Welcome to the Arktoons roundup. Bounding Into Comics’ weekly look at some of the best in new and classic comics that Arkhaven Comics has to offer. Today we will be taking a dive into the classic side with an examination of Arkhaven’s Chuck Dixon Presents series, with a special look at the restoration process that takes these vintage comics from Fair to Near Mint.

Source: This Is War #9

Most avid comic book collectors share one thing in common. We didn’t start with our own comics, we started with someone else’s collection.

Maybe you followed your Dad into the attic when he was reorganizing things and he found a box toward the rear wall. He got a huge smile on his face and motioned you to come to join him.

Or perhaps you found your eldest brother’s collection in the basement after he had gone off to college and you decided to claim his collection as your own.

Source: This Is War #9

However you got into it, Arktoon’s Chuck Dixon Presents series of titles feels a lot like those moments of discovery when you were first digging through a big cardboard box with the word “COMICS” emblazoned on the aide with a black mark.

The Legend Chuck Dixon Presents Comedy

Comedy is literally the foundation of comic books.  The very first of them were collections of Sunday newspaper “funnies.”  Which is what put the “comic” in comic book.

Plastic Man at the Farm #1 - Making Money image number 2

Source: Plastic Man at the Farm #1

Jack Cole’s (1914-1958) comedic art style is very much in keeping with his milieu. And not just in America, take a look at Asterix from France and you’ll see very similar character designs.

Plastic Man at the Farm #1 - Making Money image number 12

Source: Plastic Man at the Farm #1

However, Cole was able to use Plastic Man to experiment with text and character art in way that was quite new and different. His contributions to comic book art-school grammar added significantly to what we now call the Golden Age of Comics.

Plastic Man at the Farm #3 - Getting My Goat image number 8

Source: Plastic Man at the Farm #3

 

Plastic Man was one of the very few titles to get picked up after Quality Comics collapsed.  Jack Cole bounced around various comics publishers for years before ending his days at Playboy.

Plastic Man at the Farm #3 - Getting My Goat image number 9

Source: Plastic Man at the Farm #3

The Legend Chuck Dixon Presents Adventure

Kids in the mid-twentieth century were fascinated by undersea adventures. The “Frankenstein Suit” diving rig had only been out of use for only fifteen years when this comic was published.   

The Frogmen #1 - An Unusual Offer image number 0

Source: The Frogmen #1

The old Cousteau style twin-hose/twin-tank Aqua-Lungs that this comic book features had quite literally opened up a new world.

The frontier of space was limited to a minuscule number of government employees but anyone with enough money and access to a beach could become an explorer. Kids were no exception.

The Frogmen #1 - An Unusual Offer image number 2

Source: The Frogmen #1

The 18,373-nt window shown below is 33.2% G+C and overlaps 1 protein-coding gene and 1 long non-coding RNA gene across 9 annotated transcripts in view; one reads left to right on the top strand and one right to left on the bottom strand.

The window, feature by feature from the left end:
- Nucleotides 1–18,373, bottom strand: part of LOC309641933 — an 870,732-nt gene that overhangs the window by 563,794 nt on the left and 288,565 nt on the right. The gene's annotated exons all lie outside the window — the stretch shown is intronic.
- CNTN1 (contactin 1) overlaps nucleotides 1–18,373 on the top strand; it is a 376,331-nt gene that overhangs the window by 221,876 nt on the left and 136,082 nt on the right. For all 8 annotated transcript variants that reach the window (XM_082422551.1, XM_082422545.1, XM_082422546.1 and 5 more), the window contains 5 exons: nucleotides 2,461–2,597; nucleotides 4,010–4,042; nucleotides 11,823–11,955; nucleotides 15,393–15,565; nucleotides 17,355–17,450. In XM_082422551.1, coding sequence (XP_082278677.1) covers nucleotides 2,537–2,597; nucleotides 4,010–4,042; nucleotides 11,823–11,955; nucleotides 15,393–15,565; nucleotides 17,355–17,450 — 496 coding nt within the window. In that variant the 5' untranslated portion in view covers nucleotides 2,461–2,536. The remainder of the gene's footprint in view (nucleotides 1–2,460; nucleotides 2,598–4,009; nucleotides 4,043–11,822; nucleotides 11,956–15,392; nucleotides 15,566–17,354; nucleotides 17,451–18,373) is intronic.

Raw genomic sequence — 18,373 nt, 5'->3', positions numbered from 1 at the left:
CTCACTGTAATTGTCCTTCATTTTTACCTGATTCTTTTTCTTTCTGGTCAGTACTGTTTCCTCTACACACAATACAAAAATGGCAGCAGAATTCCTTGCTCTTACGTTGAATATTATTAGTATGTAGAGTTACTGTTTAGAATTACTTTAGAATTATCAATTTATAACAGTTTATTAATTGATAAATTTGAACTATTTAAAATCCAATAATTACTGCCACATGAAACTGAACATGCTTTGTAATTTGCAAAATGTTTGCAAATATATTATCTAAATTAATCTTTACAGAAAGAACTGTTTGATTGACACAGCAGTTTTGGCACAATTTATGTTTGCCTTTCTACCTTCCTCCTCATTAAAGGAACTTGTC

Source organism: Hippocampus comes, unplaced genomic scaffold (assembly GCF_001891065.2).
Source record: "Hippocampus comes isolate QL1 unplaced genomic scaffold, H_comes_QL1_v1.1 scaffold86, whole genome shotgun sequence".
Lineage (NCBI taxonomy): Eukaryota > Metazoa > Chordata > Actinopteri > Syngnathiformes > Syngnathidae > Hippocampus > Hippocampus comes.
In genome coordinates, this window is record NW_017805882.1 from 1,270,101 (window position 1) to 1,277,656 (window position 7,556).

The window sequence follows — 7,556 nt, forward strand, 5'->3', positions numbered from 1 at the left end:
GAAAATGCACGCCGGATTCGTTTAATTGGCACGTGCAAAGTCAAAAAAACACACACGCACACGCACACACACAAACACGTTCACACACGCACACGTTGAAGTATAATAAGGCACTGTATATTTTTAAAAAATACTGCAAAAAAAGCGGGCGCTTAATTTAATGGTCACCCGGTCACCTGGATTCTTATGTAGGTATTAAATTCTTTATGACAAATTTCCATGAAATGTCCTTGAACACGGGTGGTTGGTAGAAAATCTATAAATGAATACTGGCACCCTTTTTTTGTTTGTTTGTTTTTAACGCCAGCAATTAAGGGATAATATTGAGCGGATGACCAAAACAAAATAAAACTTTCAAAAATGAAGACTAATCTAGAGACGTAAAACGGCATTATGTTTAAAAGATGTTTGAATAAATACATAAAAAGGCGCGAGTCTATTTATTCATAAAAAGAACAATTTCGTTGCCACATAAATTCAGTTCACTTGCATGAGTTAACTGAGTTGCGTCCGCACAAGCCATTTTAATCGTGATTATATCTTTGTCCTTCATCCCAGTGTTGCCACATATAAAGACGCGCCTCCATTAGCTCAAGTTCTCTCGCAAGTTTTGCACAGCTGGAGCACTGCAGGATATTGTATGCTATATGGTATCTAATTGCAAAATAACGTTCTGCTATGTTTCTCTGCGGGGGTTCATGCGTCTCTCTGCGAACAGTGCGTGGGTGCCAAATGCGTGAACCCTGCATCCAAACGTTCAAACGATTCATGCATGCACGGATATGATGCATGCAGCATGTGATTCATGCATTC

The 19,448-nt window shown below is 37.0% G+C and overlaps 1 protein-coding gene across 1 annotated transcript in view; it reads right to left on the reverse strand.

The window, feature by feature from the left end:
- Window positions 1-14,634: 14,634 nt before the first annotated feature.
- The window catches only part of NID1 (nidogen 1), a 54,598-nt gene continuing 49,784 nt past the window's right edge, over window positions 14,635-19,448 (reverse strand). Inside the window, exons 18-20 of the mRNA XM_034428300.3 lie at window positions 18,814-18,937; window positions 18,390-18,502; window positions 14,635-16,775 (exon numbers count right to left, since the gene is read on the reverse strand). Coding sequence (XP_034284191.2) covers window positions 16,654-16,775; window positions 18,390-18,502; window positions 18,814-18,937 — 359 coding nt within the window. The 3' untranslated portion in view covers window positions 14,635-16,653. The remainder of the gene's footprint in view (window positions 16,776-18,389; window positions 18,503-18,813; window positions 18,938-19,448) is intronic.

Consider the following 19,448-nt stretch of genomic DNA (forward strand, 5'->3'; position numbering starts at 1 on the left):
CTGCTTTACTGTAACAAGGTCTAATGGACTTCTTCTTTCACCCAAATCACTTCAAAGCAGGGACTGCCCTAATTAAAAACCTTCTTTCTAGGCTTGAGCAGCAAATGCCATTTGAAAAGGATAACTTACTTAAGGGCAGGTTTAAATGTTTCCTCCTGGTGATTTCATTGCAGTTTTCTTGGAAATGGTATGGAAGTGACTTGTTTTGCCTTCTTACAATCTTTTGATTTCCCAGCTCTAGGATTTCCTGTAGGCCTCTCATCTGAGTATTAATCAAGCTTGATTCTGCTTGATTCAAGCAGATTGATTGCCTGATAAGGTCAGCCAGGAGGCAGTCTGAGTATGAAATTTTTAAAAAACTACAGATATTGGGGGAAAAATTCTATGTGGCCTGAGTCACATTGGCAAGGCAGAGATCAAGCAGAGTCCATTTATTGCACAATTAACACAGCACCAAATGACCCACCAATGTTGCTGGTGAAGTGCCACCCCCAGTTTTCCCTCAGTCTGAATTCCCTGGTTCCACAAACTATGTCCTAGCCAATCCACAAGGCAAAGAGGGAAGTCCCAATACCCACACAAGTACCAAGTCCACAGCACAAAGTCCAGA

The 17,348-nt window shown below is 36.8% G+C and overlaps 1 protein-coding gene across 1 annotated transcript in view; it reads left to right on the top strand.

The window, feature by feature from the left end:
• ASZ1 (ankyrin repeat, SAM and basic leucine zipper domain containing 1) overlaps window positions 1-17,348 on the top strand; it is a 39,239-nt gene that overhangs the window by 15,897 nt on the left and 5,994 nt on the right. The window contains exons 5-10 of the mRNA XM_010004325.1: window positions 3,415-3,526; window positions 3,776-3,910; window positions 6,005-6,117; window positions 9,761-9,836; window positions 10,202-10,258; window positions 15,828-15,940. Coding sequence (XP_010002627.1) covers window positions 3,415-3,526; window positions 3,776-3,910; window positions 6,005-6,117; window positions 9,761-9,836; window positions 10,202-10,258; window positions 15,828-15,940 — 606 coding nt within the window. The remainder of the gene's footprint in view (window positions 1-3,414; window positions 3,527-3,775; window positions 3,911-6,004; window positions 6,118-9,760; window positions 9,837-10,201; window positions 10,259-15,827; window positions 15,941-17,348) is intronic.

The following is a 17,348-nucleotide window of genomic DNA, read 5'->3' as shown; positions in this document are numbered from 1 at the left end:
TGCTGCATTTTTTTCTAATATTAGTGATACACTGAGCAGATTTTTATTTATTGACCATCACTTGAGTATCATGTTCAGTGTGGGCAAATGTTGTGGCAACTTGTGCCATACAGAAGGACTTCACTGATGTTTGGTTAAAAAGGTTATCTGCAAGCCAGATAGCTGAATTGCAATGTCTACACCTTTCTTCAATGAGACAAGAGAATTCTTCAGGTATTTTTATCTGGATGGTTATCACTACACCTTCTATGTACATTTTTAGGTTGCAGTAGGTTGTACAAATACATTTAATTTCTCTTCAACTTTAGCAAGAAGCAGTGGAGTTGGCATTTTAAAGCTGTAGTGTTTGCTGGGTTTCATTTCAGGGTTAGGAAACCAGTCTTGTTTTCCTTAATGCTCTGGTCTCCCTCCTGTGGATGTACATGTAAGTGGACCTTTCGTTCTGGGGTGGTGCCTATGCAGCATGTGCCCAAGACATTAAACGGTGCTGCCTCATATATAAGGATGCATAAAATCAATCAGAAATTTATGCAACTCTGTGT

One of the most charming things about this title is the character’s devotion to their own personal integrity. It doesn’t even occur to them to lie for their customer.

The Frogmen #2 - Dangerous Discoveries image number 10

Source: The Frogmen #2

Although, maritime archeologists were probably less than charmed by the team’s wreck looting.  

The Frogmen #3: Spanish Treasure image number 10

Source: The Frogmen #3

The Frogmen #3: Spanish Treasure image number 13

Source: The Frogmen #3

Truthfully Indiana Jones was much worse.

The Legend Chuck Dixon Presents War

For our final segment, we are going to take a step-by-step look at the restoration process on these classic comics.  Any of you who have read the Chuck Dixon Presents webtoons and wondered, where did Arkhaven get a hold of these mint quality, obscure comics? Well, they didn’t.  The process starts with an issue that would probably grade as no better than good.

Here is the start of the process.  A page that isn’t in terrible shape, no tears, and doesn’t seem to have been handled too much. But there is significant yellowing, along with color and text distortion.

Source: This Is War #9

Let’s lighten things up a little.

Source: This Is War #9

How do you eat an elephant? One bite at a time. You break the problem into more easily managed chunks. The page is divided into sections.

Source: This Is War #9

Because the text is going to have to be recreated by an exact script of what the original dialog was.

Source: This Is War #9

Next, the panel to be restored is isolated, since this will be done in webtoon format. Then one section of the panel is selected.

Source: This Is War #9

And zoomed in on so the cleaning process can begin.

Source: This Is War #9

The dialog bubbles have to be removed at this point, so the cleaning and restoration work can start in earnest.

Source: This Is War #9

Source: This Is War #9

Now the dialog has to go back in.

Source: This Is War #9

Source: This Is War #9

Source: This Is War #9

And a newly restored classic comic book is ready to be passed down to a new generation of readers.

Source: This Is War #9

That’s it for this week’s Arktoon’s round-up.

If you would like to see your comic book on Arktoons please send your submission to: [email protected]

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See you next week.

 

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